it with less judgment; in most respects he state assumed the guardianship of the son has adhered with close imitation. The cha- of Catharine Cornaro, who had married the racters of lago, Desdemona, and Cassio, are illegitimate son of John III., of Lusignan, taken from Cinthio with scarcely a shade of and, being left a widow, wanted the prodifference. The obscure hints and various tection of the state to maintain the power artifices of the villain to raise suspicion in which her husband had usurped. The island the Moor are the same in the novel and was then first garrisoned by Venetian troops. the drama.” M. Guizot, with the eye of Catharine, in 1489, abdicated the sovereignty real criticism, has seen somewhat further in favour of the republic. Cyprus was than Mr. Dunlop: "There was wanting retained by the Venetians till 1570, when it in the narrative of Cinthio the poetical was invaded by a powerful Turkish force, genius which furnished the actors—which and was finally subjected to the dominion of created the individuals — which imposed Selim II., in 1571. From that period it has upon each a figure and a character-which formed a part of the Turkish empire. Leimade us see their actions, and listen to their kosia, the inland capital of the island, was words—which presented their thoughts and taken by storm; and Famagusta, the prinpenetrated their sentiments :—that vivifying cipal sea-port, capitulated after a long and power which summons events to arise, to gallant defence. It is evident, therefore, progress, to expand, to be completed :—that that we must refer the action of Othello to creative breath which, breathing over the a period before the subjugation of Cyprus past, calls it again into being, and fills it by the Turks. The locality of the scenes with a present and imperishable life :—this after the first Act must be placed at Famawas the power which Shakspere alone pos- gusta, which was strongly fortified,-a fact sessed, and by which, out of a forgotten which Shakspere must have known, when in novel, he has made Othello.""

the second Scene of the third Act, he says,The republic of Venice became the virtual

“I will be walking on the works." sovereign of Cyprus, in 1471; when the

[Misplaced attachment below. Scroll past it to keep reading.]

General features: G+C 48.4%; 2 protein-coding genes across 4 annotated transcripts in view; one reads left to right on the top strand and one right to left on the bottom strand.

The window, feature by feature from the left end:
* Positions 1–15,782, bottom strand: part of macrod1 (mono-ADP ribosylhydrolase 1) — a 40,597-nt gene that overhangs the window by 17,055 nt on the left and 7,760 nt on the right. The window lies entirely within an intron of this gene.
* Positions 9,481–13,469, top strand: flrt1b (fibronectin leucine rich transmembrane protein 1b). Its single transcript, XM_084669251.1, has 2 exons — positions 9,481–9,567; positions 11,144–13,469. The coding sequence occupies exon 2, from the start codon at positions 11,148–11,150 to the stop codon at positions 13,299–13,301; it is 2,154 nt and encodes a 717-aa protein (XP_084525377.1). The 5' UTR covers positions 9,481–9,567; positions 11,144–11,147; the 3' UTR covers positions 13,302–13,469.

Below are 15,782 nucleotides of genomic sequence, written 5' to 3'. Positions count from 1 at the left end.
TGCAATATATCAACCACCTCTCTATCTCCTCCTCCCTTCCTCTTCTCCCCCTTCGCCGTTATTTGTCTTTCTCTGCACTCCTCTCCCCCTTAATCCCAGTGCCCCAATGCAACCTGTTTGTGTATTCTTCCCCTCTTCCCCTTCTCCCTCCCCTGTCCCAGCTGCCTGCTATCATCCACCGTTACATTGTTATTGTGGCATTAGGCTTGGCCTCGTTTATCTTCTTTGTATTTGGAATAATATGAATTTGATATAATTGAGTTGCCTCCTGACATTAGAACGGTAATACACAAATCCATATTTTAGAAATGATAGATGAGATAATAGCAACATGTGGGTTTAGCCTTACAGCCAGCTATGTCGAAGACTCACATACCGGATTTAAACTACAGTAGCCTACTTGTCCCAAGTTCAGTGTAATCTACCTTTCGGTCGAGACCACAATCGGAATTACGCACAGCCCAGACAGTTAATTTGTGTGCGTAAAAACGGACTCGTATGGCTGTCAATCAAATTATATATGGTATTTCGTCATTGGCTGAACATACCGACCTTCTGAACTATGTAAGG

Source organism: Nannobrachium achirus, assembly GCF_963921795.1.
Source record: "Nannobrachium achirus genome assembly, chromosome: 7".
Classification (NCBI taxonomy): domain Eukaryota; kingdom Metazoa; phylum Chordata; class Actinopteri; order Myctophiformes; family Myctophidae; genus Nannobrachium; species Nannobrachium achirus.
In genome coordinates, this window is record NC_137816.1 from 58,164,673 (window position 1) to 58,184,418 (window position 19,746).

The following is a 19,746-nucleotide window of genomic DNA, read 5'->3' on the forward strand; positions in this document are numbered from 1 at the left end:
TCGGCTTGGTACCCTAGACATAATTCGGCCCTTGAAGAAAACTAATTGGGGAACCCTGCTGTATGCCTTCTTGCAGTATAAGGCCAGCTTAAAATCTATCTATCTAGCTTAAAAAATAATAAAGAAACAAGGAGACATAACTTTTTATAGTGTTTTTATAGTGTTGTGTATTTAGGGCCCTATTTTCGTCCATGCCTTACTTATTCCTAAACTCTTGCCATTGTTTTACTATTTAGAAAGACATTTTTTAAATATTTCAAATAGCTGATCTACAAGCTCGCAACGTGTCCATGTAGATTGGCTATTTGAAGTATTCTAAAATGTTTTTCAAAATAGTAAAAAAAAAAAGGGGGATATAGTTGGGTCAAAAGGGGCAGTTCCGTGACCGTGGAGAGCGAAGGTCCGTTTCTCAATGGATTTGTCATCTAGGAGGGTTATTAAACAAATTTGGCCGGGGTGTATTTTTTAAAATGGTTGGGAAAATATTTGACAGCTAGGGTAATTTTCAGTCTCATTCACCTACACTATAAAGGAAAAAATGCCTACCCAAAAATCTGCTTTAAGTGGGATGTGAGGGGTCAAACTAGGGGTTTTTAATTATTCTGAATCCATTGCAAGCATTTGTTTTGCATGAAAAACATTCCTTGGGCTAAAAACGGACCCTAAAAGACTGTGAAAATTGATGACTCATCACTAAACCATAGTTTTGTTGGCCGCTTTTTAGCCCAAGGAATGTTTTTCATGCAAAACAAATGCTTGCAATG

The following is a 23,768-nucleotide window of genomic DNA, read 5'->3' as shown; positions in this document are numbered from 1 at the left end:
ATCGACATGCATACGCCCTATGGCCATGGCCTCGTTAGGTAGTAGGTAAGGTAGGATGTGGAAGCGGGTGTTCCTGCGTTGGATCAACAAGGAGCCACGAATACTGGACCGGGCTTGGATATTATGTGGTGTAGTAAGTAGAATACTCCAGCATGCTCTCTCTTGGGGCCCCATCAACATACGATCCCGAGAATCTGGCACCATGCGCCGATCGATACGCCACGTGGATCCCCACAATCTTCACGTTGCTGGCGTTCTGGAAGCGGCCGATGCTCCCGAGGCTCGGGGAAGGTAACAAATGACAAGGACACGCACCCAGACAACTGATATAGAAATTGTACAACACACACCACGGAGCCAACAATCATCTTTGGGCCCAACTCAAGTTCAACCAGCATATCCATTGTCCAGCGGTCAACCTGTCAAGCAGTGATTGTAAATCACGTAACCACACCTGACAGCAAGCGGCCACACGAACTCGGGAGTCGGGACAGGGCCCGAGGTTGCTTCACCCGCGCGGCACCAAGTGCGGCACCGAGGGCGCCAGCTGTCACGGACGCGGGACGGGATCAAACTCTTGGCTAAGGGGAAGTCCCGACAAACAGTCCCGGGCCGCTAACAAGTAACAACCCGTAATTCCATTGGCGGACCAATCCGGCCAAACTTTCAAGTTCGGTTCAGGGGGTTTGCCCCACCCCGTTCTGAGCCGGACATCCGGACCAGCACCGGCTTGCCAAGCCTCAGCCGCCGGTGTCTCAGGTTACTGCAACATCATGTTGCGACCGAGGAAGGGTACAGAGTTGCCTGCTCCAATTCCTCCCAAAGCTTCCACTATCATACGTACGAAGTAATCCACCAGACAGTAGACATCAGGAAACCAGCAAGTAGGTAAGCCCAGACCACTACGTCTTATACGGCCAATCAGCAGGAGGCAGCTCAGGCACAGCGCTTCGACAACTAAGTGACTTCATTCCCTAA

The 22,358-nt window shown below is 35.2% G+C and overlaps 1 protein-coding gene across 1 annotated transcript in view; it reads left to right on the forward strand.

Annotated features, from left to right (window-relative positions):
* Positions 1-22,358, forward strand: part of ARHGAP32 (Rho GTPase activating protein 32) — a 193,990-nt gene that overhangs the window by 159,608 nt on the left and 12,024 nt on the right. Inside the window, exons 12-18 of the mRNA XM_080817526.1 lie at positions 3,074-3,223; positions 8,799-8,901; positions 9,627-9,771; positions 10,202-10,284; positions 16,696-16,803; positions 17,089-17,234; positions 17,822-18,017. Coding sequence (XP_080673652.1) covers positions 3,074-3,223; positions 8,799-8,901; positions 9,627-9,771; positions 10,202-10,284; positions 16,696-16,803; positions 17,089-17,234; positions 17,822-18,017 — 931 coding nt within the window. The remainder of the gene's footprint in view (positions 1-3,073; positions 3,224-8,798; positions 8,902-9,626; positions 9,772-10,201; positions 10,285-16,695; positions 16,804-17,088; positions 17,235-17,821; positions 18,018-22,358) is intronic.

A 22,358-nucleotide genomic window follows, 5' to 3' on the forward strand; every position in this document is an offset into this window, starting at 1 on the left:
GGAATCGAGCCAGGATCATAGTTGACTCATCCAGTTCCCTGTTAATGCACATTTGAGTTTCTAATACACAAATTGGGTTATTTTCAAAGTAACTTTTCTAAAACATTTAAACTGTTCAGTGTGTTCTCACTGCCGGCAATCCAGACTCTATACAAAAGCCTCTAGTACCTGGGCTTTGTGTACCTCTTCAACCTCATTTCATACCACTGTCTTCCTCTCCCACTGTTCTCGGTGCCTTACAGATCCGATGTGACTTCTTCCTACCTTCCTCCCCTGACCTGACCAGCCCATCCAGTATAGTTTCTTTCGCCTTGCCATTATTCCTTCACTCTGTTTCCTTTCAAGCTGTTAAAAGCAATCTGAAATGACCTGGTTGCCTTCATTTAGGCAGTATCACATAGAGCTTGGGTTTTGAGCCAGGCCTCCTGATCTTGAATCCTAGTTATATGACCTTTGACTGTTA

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RODERIGO, a Venetian gentleman. Appears, Act I. sc. 1; sc. 2; sc. Act II. sc. 1; sc. 3.

Act IV. sc. 2. Act V. sc. 1.


Appears, Act I. sc. 3. BRABANTIO, a senator; father to Desdemona.

Appears, Act I. sc. l; sc. 2; sc. 3.

Two other Senators.

Appear, Act I. sc. 3.
GRATIANO, brother to Brabantio.

Appears, Act V. sc. l; sc. 2.
LODOVICO, kinsman to Brabantio.
Appears, Act IV. sc. l; sc. 3. Act V. sc. 1; sc. 2.

OTHELLO, the Moor.
Appears, Act I. sc. 2; sc. 3. Act 11. sc. l; sc. 3.
Act II sc. 2; sc. 3; sc. 4. Act IV. sc. 1; sc. 2; sc. 3.

Act V. sc. l; sc. 2.
Cassio, lieutenant to Othello.
Appears, Act I. se. 2. Act II. sc. 1; sc. 3.
Act III. sc. 1; sc. 3; sc. 4. Act IV. sc. 1.

Act V. sc. 1; sc. 2.

Iago, ancient to Othello. Appears, Act I. sc. 1; sc. 2; sc. 3. Act II. sc. 1; sc. 3. Act III. sc. 1; sc. 2; sc. 3; sc. 4. Act IV. sc. 1; sc. 2.

Act V. sc. 1; sc. 2.

MONTANO, Othello's predecessor in the

government of Cyprus. Appears, Act II. sc. l; sc. 3 Act V. sc. 2.

Clown, servant to Othello.
Appears, Act III. sc. 1; sc. 4.

Appears, Act II. sc.
DESDEMONA, wife to Othello.
Appears, Act I. sc. 3. Act IL. sc. 1; sc. 3.
Act III. sc. 3; sc. 4. Act IV. sc. l; sc. 2; se. 3.

Act V. sc. 2.

Emilia, wife to Iago. Appears, Act II. sc. 1. Act III. sc. 1; sc. 3; sc. 4.

Act IV. sc. 2; sc. 3. Act V. sc. 1; sc. 2.

Bianca, a courtezan. Appears, Act III. sc. 4. Act IV. sc. 1. Act V. sc. 1.



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Enter RODERIGO and Iago. Rod. Never tell me, I take it much unkindly *

That thou, Iago, who hast had my purse

As if the strings were thine, shouldst know of this. Iago. But you 'll not hear me. If ever I did dream

* The differences of the readings of the folio of 1623, which we adopt, with few exceptions, as our text, and those of the quarto of 1622, are so numerous, that it would be out of our power, without crowding our pages beyond all reasonable limits, to indicate every slight variation. The more important we shall of course point out; and the reader may rely that we have followed the folio in all minute deviations from the common text. The line to which this note belongs is an example of one, out of many of these slight changes. It is ordinarily written,

Tush, never tell me, I take it much unkindly.” The folio omits tush. Was this accidental? We think not. The reading,

“ Never tell me, I take it much unkindly," is somewhat more in Roderigo's vein.